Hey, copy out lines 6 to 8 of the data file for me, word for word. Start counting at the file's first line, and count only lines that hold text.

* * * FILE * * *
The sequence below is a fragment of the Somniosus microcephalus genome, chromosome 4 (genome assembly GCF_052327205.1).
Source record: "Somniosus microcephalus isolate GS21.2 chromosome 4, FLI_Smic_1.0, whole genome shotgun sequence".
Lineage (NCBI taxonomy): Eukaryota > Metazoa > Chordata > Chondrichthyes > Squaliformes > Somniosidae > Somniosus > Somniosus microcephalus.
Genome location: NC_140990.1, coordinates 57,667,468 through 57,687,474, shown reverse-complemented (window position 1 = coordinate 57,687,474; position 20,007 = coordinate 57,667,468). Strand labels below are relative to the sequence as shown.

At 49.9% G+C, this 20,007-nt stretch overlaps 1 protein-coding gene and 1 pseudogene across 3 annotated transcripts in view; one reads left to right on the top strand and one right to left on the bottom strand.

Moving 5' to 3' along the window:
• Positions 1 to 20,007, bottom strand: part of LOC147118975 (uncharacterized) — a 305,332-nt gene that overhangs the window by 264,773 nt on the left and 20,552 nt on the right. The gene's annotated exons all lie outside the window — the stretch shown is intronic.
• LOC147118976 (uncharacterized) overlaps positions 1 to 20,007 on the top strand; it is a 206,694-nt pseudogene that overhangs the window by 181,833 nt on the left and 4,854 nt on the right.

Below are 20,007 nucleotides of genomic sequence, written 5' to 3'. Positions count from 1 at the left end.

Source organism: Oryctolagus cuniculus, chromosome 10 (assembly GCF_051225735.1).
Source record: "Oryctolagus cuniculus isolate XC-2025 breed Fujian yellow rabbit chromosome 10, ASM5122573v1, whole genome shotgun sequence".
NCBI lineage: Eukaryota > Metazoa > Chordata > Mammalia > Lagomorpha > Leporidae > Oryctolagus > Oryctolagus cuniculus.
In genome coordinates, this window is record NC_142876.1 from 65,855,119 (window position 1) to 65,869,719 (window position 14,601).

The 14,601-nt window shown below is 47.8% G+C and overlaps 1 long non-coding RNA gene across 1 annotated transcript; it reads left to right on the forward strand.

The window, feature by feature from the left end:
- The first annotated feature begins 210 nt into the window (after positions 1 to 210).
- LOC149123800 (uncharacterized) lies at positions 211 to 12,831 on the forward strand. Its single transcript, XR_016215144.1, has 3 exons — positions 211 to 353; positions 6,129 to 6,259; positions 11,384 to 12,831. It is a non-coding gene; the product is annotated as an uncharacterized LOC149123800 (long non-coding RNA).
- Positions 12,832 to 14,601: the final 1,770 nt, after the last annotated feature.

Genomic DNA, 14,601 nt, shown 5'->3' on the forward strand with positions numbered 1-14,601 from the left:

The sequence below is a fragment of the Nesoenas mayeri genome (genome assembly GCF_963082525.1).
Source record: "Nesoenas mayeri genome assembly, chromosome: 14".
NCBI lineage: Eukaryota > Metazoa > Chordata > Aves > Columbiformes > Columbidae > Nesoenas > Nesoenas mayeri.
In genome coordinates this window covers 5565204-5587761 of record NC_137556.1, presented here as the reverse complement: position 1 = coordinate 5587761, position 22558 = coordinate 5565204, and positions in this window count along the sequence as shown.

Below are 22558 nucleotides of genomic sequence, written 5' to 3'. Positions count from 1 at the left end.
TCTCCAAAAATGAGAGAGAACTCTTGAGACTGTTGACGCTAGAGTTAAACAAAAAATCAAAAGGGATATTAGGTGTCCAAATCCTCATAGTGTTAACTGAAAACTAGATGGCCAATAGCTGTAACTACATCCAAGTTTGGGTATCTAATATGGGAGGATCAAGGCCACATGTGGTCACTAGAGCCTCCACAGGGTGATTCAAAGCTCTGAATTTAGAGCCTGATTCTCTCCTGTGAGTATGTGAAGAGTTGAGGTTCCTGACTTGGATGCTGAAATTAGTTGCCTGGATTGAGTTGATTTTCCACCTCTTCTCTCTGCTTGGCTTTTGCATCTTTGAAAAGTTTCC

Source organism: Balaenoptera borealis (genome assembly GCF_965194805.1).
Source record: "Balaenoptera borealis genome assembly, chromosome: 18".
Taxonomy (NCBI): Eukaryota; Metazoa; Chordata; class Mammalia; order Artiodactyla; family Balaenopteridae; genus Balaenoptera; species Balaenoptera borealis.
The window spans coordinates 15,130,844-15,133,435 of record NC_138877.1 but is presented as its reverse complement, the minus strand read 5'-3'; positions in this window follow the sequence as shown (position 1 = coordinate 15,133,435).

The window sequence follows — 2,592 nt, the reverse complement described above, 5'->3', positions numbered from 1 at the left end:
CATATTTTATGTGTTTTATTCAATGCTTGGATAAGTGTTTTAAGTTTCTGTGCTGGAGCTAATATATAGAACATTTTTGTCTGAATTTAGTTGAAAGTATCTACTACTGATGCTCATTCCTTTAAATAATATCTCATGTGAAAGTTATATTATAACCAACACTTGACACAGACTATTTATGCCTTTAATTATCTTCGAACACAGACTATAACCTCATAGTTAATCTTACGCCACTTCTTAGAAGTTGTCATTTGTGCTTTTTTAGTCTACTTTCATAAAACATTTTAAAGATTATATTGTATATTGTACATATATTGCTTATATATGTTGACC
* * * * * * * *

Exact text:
Moving 5' to 3' along the window:
• Positions 1 to 20,007, bottom strand: part of LOC147118975 (uncharacterized) — a 305,332-nt gene that overhangs the window by 264,773 nt on the left and 20,552 nt on the right. The gene's annotated exons all lie outside the window — the stretch shown is intronic.
• LOC147118976 (uncharacterized) overlaps positions 1 to 20,007 on the top strand; it is a 206,694-nt pseudogene that overhangs the window by 181,833 nt on the left and 4,854 nt on the right.